Thinking back to the win over the Patriots, Smith had a pair of scrambles, for 14 yards on 3rd-and-14 and for eight yards on 2nd-and-goal for a touchdown that put the Jets ahead.
Smith once again made a pair of big plays with his legs against the Raiders—including the above 32-yard scramble. This definitely wasn't a designed run, because the receivers made no effort to block. Instead, Smith simply tucked the ball when his first read wasn't open, and he tucked through a giant gap in the defensive line.
From there, he weaved through the linebackers at the second level to pick up the longest run of his career, and the third-longest run by a quarterback in Jets history.
Two plays later, the Jets were in the end zone and up by 17 points in the fourth quarter.
Earlier in the game, we saw the Jets finally make use of the read-option. We have seen it in spurts this year, but not nearly as often as we should for a quarterback with Smith's athletic ability. He showed why when he made it pay off with an easy score. The linebacker on the offensive left was the read, and when he read the handoff for the running back, Smith kept the ball and ran off that side.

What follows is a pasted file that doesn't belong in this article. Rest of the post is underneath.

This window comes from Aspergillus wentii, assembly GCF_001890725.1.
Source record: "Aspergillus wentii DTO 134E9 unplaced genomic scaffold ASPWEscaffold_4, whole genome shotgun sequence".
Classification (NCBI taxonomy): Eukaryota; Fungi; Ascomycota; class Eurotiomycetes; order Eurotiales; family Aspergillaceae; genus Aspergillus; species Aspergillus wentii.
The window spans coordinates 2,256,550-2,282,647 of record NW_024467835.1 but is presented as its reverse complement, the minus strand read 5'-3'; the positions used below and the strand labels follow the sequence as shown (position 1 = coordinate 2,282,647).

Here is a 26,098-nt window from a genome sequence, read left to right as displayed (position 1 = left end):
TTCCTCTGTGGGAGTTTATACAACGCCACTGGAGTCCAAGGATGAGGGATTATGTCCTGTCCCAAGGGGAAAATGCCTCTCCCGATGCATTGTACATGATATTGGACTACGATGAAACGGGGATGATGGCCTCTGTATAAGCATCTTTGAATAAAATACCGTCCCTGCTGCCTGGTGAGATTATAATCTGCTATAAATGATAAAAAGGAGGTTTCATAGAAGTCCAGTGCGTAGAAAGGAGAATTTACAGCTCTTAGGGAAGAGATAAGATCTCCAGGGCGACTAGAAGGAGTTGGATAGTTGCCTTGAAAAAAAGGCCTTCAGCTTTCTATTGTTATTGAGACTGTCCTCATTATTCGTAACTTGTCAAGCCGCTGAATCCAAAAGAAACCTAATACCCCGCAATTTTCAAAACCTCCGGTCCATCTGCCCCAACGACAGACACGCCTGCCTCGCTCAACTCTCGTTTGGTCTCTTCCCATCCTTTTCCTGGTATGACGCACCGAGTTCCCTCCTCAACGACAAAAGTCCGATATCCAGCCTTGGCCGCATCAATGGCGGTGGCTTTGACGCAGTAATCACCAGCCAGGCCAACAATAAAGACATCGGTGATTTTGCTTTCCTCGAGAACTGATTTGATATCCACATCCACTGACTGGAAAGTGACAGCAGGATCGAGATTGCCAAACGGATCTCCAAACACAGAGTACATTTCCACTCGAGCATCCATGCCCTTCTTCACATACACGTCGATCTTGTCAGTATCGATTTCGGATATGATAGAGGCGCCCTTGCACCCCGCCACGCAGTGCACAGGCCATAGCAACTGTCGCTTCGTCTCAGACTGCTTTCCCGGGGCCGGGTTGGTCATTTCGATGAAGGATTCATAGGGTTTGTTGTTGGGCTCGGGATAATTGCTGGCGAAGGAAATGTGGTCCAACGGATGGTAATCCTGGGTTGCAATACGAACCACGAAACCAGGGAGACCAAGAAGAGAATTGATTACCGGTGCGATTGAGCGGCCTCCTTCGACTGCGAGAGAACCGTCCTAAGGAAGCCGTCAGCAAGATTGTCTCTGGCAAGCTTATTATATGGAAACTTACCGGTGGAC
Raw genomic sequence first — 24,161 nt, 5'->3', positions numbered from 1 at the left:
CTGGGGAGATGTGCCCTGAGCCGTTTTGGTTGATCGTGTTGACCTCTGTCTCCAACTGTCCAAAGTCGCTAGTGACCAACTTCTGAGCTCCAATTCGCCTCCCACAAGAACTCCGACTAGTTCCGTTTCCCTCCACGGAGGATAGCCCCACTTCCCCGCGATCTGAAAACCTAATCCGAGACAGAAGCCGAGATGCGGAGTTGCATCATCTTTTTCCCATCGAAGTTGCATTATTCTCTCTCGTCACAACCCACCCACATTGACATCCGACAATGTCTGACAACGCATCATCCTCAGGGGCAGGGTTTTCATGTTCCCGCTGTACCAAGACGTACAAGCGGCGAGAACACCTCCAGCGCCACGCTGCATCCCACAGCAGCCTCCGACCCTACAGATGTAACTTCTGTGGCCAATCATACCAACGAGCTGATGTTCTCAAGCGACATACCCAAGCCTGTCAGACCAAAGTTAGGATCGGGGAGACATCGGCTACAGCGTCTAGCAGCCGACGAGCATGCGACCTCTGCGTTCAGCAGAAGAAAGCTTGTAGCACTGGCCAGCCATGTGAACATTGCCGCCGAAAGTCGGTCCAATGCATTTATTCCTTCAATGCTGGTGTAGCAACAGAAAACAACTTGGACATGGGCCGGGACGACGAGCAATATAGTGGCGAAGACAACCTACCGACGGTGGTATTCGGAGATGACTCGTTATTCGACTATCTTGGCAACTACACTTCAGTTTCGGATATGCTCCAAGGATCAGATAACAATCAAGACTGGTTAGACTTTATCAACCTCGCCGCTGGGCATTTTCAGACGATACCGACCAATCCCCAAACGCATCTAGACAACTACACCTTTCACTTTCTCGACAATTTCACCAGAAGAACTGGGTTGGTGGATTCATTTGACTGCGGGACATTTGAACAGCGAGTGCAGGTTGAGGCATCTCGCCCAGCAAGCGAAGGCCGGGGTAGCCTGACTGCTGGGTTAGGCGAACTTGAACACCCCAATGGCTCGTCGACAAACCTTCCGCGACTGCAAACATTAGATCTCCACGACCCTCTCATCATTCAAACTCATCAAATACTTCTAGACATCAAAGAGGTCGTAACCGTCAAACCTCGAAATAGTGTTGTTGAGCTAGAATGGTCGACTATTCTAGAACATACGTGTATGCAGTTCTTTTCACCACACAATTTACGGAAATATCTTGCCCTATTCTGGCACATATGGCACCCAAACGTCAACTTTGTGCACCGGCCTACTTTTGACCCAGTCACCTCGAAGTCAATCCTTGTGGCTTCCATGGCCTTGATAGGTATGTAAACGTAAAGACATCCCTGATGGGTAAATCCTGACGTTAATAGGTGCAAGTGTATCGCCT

These are often the runs we see from Smith—when the running lane is wide open. That's smart for a quarterback to not open himself up to too many unnecessary risks, but it's not wise for the coaching staff to limit their athletic quarterback by keeping him in the pocket all the time.
That being said, at this point, you could make the case that the Jets should hold off on opening up too many running opportunities for Smith, which would also open up the possibility that he takes an unnecessary hit and gets injured headed into the offseason.
Still, now is a good opportunity to see just how effective the Jets can be with a bit more focus on the read-option.
Erik Frenz is also a Patriots/AFC East writer for Boston.com. Unless otherwise noted, all quotes obtained firsthand or via team news releases.